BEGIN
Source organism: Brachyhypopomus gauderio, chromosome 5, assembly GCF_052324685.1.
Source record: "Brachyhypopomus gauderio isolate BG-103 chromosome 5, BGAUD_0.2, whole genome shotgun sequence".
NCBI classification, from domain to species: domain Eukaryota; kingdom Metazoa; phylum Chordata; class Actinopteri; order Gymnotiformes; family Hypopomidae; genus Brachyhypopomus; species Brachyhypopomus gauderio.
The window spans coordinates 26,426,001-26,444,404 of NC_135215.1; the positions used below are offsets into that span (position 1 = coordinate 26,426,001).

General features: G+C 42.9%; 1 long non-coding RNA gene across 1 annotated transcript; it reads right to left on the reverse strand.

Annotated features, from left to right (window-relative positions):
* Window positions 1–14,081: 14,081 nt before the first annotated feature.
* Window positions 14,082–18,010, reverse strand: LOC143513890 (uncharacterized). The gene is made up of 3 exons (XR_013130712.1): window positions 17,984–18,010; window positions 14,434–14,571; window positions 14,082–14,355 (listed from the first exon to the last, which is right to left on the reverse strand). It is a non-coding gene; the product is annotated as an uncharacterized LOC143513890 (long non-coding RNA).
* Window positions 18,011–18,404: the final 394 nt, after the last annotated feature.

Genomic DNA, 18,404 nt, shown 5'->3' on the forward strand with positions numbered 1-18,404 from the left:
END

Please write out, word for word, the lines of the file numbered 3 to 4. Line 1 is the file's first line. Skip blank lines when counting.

NCBI classification, from domain to species: domain Eukaryota; kingdom Metazoa; phylum Chordata; class Actinopteri; order Gymnotiformes; family Hypopomidae; genus Brachyhypopomus; species Brachyhypopomus gauderio.
The window spans coordinates 26,426,001-26,444,404 of NC_135215.1; the positions used below are offsets into that span (position 1 = coordinate 26,426,001).